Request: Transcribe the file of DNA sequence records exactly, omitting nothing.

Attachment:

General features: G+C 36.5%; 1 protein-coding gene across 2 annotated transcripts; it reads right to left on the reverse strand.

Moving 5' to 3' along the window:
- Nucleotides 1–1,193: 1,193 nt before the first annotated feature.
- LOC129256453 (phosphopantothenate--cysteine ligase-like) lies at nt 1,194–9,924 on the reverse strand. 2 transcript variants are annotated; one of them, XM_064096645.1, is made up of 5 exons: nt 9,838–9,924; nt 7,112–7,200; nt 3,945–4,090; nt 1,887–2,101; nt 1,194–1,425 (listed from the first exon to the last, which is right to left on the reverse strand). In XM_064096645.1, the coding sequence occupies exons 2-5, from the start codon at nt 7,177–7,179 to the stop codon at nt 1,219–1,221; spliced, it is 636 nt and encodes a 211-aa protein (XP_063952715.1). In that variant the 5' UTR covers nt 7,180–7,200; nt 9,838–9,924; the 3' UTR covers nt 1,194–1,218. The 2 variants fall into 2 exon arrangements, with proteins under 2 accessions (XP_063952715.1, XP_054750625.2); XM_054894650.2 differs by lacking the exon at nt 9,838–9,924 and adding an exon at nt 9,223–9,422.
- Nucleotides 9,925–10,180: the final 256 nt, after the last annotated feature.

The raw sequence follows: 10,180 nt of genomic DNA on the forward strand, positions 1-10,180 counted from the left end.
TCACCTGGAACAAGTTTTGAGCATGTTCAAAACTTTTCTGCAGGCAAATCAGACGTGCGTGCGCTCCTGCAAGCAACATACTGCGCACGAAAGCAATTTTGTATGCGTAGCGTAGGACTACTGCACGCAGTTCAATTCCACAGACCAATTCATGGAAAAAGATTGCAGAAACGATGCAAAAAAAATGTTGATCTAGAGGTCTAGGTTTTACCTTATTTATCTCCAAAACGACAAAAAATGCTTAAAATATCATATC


General features: G+C 36.5%; 1 protein-coding gene across 2 annotated transcripts; it reads right to left on the reverse strand.

Moving 5' to 3' along the window:
- Nucleotides 1–1,193: 1,193 nt before the first annotated feature.
- LOC129256453 (phosphopantothenate--cysteine ligase-like) lies at nt 1,194–9,924 on the reverse strand. 2 transcript variants are annotated; one of them, XM_064096645.1, is made up of 5 exons: nt 9,838–9,924; nt 7,112–7,200; nt 3,945–4,090; nt 1,887–2,101; nt 1,194–1,425 (listed from the first exon to the last, which is right to left on the reverse strand). In XM_064096645.1, the coding sequence occupies exons 2-5, from the start codon at nt 7,177–7,179 to the stop codon at nt 1,219–1,221; spliced, it is 636 nt and encodes a 211-aa protein (XP_063952715.1). In that variant the 5' UTR covers nt 7,180–7,200; nt 9,838–9,924; the 3' UTR covers nt 1,194–1,218. The 2 variants fall into 2 exon arrangements, with proteins under 2 accessions (XP_063952715.1, XP_054750625.2); XM_054894650.2 differs by lacking the exon at nt 9,838–9,924 and adding an exon at nt 9,223–9,422.
- Nucleotides 9,925–10,180: the final 256 nt, after the last annotated feature.

The raw sequence follows: 10,180 nt of genomic DNA on the forward strand, positions 1-10,180 counted from the left end.
TCACCTGGAACAAGTTTTGAGCATGTTCAAAACTTTTCTGCAGGCAAATCAGACGTGCGTGCGCTCCTGCAAGCAACATACTGCGCACGAAAGCAATTTTGTATGCGTAGCGTAGGACTACTGCACGCAGTTCAATTCCACAGACCAATTCATGGAAAAAGATTGCAGAAACGATGCAAAAAAAATGTTGATCTAGAGGTCTAGGTTTTACCTTATTTATCTCCAAAACGACAAAAAATGCTTAAAATATCATATC